As you may realize, we took in my son’s two cats six months ago. Two older cats who have their own ingrained habits and don’t get along that well to begin with is a pretty big thing to bring into a household with three older cats (two seniors plus Perry). It has not been a smooth six months. Not. smooth. at. all.
The gardener and I are over our Covid (we hope). It wasn’t fun, but it sure wasn’t anything like Valley Fever (I’m only speaking for myself here).
If you haven’t picked up a copy of Rooted and Winged, please consider it as a way to support the poetry community :).
If you have one and haven’t posted a review at Amazon (and maybe Goodreads, too), I’d sure appreciate it.
If you would like to review it for your blog or a lit journal, please email me at luanne[dot]castle[at]gmail[dot]com and ask for an ARC.
And if you have already bought a copy and reviewed the book, a million thank yous!!!!
For some reason WordPress doesn’t allow me to reblog to Writer Site, so I am posting a link to Marie Bailey’s fun review of Rooted and Winged. Thank you so much, Marie, for giving me a fresh look at my poetry collection!!!
Read why Marie felt anxiety and exhilaration . . . .
The title of Millicent Borges Accardi’s new poetry collection Through a Grainy Landscape is from a quote by Tiago Araújo about driving at night where the view has been altered by the “dim and orangey lights” and from the final poem of the book, which explores the journey of living in a world where “walls / built across artificial boundaries” harms even children.
The poems of this book spring from strong influences on Accardi and her writing: Portuguese culture and the Portuguese diaspora; her childhood as the daughter of immigrants, and her mother, a lively figure in party dresses and good times. Accardi says that the poems were inspired by writing by “Portuguese-American writers and Portuguese writers in translation.” I have not read these muses and mentors, but appreciate the wellspring and focus they give the collection.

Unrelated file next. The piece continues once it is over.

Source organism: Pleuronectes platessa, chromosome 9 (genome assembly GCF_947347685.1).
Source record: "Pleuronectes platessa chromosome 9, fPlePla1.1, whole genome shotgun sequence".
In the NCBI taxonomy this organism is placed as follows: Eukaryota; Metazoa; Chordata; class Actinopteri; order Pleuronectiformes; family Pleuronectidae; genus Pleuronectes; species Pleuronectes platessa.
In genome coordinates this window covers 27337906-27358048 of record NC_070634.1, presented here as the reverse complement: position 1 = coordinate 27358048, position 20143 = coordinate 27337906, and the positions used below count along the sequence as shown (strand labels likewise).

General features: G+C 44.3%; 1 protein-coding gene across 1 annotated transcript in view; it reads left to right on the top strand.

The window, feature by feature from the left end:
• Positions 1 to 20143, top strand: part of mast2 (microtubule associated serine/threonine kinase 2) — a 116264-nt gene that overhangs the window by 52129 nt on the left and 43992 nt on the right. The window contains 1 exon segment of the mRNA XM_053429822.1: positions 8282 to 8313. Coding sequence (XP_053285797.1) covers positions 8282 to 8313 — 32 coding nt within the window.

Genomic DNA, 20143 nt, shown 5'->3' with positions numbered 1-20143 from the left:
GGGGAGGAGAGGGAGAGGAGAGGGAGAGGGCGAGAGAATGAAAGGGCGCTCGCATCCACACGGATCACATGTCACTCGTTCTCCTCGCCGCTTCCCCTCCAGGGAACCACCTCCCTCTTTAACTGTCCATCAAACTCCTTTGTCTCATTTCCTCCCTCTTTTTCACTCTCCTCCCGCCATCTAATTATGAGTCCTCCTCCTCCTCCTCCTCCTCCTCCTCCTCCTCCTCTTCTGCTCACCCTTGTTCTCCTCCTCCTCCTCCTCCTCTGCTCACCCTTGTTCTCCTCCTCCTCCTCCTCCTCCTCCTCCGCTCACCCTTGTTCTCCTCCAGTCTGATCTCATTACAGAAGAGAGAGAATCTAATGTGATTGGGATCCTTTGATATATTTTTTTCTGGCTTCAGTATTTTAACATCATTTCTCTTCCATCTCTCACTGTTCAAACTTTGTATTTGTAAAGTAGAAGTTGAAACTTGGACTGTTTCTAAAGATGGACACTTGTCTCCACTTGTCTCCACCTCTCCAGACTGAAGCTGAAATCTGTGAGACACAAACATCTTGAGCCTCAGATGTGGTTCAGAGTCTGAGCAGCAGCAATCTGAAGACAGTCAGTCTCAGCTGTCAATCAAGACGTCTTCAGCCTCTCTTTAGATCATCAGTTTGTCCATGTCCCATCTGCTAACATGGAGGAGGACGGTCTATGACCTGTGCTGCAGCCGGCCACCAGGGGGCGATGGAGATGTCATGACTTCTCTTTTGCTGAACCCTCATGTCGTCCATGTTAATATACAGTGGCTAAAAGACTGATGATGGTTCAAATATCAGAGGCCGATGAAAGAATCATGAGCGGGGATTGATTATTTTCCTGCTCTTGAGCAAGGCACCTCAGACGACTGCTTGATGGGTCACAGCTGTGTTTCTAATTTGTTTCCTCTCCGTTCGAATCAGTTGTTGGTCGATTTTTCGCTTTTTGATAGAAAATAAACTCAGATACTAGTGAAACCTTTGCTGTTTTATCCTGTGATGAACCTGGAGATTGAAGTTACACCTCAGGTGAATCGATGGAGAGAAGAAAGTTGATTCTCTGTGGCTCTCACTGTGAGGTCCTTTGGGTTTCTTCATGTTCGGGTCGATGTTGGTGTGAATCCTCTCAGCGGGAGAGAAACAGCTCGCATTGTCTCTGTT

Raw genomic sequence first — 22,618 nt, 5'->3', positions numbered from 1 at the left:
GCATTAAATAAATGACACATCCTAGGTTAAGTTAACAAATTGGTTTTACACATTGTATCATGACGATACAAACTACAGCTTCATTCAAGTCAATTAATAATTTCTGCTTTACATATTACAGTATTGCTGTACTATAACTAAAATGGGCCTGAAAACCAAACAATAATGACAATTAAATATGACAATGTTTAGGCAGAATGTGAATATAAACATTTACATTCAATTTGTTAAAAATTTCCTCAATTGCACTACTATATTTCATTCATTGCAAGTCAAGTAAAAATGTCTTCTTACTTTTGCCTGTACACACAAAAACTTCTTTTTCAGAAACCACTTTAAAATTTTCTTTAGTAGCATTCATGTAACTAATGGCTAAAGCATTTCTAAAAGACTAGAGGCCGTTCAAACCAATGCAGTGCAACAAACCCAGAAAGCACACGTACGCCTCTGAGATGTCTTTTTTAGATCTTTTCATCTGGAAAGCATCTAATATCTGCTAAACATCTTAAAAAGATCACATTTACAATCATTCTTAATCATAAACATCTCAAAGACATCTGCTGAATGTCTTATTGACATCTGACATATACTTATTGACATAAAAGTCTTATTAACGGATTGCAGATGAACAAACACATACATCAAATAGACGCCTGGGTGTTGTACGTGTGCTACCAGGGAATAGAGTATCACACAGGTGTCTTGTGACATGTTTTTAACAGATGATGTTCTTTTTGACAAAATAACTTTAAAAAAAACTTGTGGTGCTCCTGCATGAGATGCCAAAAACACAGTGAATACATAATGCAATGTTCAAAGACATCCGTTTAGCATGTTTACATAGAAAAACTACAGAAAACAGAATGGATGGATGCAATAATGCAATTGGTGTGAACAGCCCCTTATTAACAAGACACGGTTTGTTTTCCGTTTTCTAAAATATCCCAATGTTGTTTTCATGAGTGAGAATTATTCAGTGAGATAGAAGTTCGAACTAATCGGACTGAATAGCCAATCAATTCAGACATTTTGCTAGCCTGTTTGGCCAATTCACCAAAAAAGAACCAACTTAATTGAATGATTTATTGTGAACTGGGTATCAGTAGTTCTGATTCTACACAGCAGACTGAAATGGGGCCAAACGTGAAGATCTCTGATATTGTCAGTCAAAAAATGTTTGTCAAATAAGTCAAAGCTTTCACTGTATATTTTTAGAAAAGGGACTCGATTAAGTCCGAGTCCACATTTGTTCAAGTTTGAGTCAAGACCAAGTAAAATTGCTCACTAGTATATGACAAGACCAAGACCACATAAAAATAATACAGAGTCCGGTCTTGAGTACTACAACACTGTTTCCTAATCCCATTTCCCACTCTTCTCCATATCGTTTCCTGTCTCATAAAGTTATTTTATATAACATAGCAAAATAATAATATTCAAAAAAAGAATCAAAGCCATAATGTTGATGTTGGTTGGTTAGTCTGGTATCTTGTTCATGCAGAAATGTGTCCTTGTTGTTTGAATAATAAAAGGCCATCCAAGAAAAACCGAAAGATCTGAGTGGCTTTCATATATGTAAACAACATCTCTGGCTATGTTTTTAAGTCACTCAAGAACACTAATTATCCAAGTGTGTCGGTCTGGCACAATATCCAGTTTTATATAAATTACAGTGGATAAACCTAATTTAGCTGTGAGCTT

“It was my Mother who Taught me to Fear,” gives you an idea of what to expect from Through a Grainy Landscape:
The irregular verbs of culture that brought the family away from The Azores, to the promised land of California, was, were been. Shocking like a past to push away And start over born, born/borne. As if invisibility could be Run away from, a new start in the garage of an uncle, after a cross-country railroad trip like pioneers, Los Angeles was away from beat, and was beaten down, the promised land was to become became, begin, a location that pushed away and helped folks to start over, pretending you were someone else to fight, fought, fought. To flee, fled. To approach a way to make-over, redo, make-believe. To start again. As if half-life never happened. Not the Great Depression of your grandmothers, or the Great War, with its aircraft carriers and new breed of how to be and what to do. California was a gifted promise for the melting pot generation, goodbye to bend (bent, bent) into shape. As the train car runs through every state in the union, interwoven, interwoven in a pattern called starting over, in a safe place with a brand new method of keeping, kept, kept. Where no one genuflected on Sundays, kneel (knelt/kneeled, knelt/kneeled). to recreate yourself from nothing is a wonderful thing. Time were, you almost believed it was possible.
Accardi’s collection is a treasure, both for its specific context within Portuguese-American literature and because it responds to the perspective that the United States is a country of immigrants and the descendants of immigrants. I even learned a favorite new word: saudade, which means “a feeling of longing, melancholy, or nostalgia that is supposedly characteristic of the Portuguese or Brazilian temperament” (Oxford Languages). This poetry collection left me with something akin to that feeling.
Through a Grainy Landscape is available HERE.
I remind those of you who preordered Rooted and Winged that the writing contest ends on Wednesday, July 27. That’s the last day you can submit a flash fiction, flash nonfiction, or poem that addresses the prompt in the guidelines. See HERE.